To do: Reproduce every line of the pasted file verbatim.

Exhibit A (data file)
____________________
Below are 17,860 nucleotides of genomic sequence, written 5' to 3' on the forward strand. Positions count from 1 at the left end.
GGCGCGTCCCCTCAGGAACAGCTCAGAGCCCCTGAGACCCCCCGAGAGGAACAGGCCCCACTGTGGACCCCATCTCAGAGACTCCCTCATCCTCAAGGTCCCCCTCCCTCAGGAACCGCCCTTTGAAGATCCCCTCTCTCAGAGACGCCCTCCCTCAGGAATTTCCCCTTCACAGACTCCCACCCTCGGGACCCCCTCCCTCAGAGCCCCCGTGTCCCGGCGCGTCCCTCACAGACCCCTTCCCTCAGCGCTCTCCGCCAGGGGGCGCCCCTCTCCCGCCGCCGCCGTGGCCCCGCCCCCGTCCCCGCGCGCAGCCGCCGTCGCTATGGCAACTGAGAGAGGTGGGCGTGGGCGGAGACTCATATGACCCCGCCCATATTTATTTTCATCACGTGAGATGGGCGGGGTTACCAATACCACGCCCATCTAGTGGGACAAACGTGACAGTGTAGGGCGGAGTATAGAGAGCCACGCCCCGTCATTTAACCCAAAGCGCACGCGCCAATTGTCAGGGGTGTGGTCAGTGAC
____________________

Below are 17,860 nucleotides of genomic sequence, written 5' to 3' on the forward strand. Positions count from 1 at the left end.
GGCGCGTCCCCTCAGGAACAGCTCAGAGCCCCTGAGACCCCCCGAGAGGAACAGGCCCCACTGTGGACCCCATCTCAGAGACTCCCTCATCCTCAAGGTCCCCCTCCCTCAGGAACCGCCCTTTGAAGATCCCCTCTCTCAGAGACGCCCTCCCTCAGGAATTTCCCCTTCACAGACTCCCACCCTCGGGACCCCCTCCCTCAGAGCCCCCGTGTCCCGGCGCGTCCCTCACAGACCCCTTCCCTCAGCGCTCTCCGCCAGGGGGCGCCCCTCTCCCGCCGCCGCCGTGGCCCCGCCCCCGTCCCCGCGCGCAGCCGCCGTCGCTATGGCAACTGAGAGAGGTGGGCGTGGGCGGAGACTCATATGACCCCGCCCATATTTATTTTCATCACGTGAGATGGGCGGGGTTACCAATACCACGCCCATCTAGTGGGACAAACGTGACAGTGTAGGGCGGAGTATAGAGAGCCACGCCCCGTCATTTAACCCAAAGCGCACGCGCCAATTGTCAGGGGTGTGGTCAGTGAC